FEMS2013: Congress of European Microbiologists edition:5 location:Leipzig, Germany date:21-25 July 2013
Background: The yeast Brettanomyces bruxellensis plays an intriguing dual role in beverage production, where it is sometimes regarded as a contaminant, and sometimes as a beneficial contributor to the fermentation of specialty beers. Whereas the genome of B. bruxellensis wine strains has become recently available, no genome sequence is available yet for a strain from an industry where its presence is desirable.
Objective: Here, we report the comparison of the genome of a beneficial strain isolated from beer (VIBX9085) and that of a wine spoilage strain (AWRI1499), emphasizing on unique and differential genes, single nucleotide polymorphisms (SNPs), and small insertions and deletions (InDels).
Methods: The VIBX9085 genome was sequenced using Illumina technology. Contigs were de novo assembled using SOAPdenovo, and scaffolded with SSPACE. Saccharomyces cerevisiae gene models were used as reference for the prediction of coding sequences. Consensus SNPs and InDels were called using SAMtools and GATK with AWRI1499 as reference. GO Slim terms obtained with Blast2GO were ranked by overall average variations to find functional differences. Unique genes were interpreted using gene ontology hierarchies.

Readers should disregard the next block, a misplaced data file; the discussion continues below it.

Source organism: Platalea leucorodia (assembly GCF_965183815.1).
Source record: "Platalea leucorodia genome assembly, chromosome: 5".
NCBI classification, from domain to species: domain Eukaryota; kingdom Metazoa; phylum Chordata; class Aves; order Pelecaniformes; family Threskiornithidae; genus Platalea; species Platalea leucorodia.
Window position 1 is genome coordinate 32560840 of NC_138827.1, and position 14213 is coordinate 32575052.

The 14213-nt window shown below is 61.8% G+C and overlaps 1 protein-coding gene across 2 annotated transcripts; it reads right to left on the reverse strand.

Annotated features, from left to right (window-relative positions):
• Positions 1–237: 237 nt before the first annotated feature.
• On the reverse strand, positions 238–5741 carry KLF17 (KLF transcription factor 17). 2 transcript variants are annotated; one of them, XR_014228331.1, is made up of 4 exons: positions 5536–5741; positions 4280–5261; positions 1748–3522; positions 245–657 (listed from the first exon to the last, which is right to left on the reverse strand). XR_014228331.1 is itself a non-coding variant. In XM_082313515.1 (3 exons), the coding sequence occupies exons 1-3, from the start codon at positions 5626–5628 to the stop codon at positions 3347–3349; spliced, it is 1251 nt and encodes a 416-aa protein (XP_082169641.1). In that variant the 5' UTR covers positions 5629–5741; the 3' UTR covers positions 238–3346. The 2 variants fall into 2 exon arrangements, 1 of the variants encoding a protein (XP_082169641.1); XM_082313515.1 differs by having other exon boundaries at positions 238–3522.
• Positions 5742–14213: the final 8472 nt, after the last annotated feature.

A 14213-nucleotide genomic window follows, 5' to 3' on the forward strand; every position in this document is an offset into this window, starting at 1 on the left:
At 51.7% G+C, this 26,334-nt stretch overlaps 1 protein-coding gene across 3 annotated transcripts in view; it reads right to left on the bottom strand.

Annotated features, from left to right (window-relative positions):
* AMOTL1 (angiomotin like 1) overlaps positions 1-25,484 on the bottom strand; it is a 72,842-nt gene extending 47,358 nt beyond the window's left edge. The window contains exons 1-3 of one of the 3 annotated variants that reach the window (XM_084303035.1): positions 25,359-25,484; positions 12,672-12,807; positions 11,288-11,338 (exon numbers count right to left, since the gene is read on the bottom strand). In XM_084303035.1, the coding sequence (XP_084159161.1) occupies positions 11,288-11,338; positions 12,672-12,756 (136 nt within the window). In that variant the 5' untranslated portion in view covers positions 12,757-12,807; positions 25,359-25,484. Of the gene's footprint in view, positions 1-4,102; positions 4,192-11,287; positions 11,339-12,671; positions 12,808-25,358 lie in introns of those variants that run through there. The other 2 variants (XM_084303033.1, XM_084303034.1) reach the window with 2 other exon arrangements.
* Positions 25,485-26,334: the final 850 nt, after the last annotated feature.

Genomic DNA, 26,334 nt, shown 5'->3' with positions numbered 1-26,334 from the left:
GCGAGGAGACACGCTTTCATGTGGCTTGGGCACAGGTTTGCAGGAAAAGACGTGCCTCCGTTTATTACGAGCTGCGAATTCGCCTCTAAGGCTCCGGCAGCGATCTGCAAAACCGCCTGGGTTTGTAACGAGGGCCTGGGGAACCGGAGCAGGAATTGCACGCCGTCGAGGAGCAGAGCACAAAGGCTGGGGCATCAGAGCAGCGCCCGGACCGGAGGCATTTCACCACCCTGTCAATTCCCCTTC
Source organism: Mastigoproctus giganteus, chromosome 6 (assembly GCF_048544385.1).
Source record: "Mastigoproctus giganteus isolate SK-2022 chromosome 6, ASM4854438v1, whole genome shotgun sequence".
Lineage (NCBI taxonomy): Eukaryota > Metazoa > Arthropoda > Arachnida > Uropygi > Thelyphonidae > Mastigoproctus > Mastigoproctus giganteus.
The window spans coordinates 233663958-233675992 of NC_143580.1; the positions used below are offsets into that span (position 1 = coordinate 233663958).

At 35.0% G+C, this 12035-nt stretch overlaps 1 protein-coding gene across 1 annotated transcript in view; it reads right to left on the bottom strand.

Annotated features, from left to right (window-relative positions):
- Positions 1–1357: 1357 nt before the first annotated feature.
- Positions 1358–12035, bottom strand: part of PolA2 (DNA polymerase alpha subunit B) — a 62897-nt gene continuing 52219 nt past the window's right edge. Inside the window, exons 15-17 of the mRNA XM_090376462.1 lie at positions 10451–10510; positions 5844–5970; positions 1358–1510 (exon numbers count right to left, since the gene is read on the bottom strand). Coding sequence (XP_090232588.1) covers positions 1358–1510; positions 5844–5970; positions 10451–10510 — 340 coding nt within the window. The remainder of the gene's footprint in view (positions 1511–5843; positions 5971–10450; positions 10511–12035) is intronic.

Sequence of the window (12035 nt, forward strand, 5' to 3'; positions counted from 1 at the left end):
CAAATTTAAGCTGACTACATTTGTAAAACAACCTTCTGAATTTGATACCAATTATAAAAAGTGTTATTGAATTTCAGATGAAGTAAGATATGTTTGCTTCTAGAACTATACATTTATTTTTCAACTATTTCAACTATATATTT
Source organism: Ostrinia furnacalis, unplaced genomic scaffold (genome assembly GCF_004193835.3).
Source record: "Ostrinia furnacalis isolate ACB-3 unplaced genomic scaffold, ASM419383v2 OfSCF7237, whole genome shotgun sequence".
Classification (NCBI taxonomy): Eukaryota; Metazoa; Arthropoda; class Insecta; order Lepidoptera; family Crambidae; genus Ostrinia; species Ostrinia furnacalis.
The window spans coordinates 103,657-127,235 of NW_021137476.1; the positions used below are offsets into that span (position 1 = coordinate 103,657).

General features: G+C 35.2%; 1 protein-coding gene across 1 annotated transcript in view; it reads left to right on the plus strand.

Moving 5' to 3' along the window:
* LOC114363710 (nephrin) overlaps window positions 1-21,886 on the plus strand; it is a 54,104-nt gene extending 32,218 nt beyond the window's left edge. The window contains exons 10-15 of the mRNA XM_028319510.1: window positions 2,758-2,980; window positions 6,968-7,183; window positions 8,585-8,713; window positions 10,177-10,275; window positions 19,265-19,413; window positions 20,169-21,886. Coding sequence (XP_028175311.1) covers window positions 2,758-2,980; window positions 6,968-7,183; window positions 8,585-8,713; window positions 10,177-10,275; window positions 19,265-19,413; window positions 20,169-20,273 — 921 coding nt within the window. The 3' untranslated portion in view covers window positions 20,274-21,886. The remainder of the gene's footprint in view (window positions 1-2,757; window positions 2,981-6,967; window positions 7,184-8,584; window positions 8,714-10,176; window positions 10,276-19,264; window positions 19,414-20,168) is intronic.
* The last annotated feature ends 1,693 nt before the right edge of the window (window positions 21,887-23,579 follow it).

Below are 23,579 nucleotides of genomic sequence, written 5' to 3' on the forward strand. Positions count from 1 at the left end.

Conclusion: The genome of the beer strain consists of 4,073 genes homologous to AWRI1499. 936 of the predicted genes were found to be unique to the VIBX9085. Likewise, 110 genes in the AWRI1499 have no homology in the beer strain. Compared to the wine strain genome, the beer strain has 3.32 SNPs/kbp and 0.91 InDels/kbp. Go Slim terms are yet to be analysed (but will be presented in the poster).